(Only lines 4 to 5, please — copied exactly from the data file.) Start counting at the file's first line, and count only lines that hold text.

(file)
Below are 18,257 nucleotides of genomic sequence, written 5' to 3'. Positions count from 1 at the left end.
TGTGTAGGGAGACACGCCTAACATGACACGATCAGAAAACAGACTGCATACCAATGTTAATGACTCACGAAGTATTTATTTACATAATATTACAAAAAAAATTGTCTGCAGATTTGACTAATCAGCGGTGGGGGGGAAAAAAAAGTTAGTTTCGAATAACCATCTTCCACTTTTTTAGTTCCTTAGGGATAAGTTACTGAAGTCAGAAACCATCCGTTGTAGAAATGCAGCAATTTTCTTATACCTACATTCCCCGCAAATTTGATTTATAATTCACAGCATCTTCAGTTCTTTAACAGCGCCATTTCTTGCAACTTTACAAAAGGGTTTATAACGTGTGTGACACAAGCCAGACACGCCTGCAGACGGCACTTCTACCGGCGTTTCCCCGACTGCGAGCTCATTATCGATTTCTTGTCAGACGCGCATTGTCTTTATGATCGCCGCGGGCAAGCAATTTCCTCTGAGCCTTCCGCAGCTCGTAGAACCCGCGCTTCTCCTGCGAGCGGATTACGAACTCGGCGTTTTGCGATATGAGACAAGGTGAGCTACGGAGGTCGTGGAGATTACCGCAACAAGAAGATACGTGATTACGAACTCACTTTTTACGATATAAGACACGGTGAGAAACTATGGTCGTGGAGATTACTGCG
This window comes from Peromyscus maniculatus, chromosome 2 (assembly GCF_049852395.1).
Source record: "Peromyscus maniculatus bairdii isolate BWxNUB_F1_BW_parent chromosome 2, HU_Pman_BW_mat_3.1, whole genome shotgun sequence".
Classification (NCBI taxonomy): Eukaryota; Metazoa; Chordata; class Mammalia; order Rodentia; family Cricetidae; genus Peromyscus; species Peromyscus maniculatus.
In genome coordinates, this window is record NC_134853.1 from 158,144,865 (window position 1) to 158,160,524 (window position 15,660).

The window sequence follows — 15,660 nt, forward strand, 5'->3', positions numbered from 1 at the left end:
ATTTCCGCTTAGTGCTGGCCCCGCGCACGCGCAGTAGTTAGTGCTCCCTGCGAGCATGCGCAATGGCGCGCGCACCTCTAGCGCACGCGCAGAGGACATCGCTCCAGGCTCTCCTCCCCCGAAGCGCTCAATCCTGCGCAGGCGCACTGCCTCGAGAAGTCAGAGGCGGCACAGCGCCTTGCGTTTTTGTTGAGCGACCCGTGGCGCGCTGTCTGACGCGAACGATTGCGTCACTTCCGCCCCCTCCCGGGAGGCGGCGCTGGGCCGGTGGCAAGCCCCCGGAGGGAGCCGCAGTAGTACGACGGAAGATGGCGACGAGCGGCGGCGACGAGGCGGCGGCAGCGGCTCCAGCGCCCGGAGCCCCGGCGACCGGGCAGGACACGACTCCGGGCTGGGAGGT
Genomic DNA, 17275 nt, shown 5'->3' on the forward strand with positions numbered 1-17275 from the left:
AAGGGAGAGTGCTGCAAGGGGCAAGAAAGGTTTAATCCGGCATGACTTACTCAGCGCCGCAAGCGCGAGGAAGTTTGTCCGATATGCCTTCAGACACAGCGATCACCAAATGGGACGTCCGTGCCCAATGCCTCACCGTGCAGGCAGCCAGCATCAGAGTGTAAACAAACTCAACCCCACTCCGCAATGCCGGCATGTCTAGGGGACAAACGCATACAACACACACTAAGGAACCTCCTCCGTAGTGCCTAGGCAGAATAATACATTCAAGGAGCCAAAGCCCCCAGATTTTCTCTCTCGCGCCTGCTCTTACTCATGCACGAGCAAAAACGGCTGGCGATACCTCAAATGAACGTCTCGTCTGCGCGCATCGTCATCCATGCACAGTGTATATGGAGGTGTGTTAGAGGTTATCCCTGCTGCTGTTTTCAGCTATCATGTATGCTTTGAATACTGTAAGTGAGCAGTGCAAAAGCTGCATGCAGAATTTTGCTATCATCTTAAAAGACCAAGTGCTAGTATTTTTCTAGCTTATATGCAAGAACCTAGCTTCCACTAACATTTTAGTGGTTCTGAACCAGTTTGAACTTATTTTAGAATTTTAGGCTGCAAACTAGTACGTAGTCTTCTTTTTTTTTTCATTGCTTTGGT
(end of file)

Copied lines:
Source record: "Peromyscus maniculatus bairdii isolate BWxNUB_F1_BW_parent chromosome 2, HU_Pman_BW_mat_3.1, whole genome shotgun sequence".
Classification (NCBI taxonomy): Eukaryota; Metazoa; Chordata; class Mammalia; order Rodentia; family Cricetidae; genus Peromyscus; species Peromyscus maniculatus.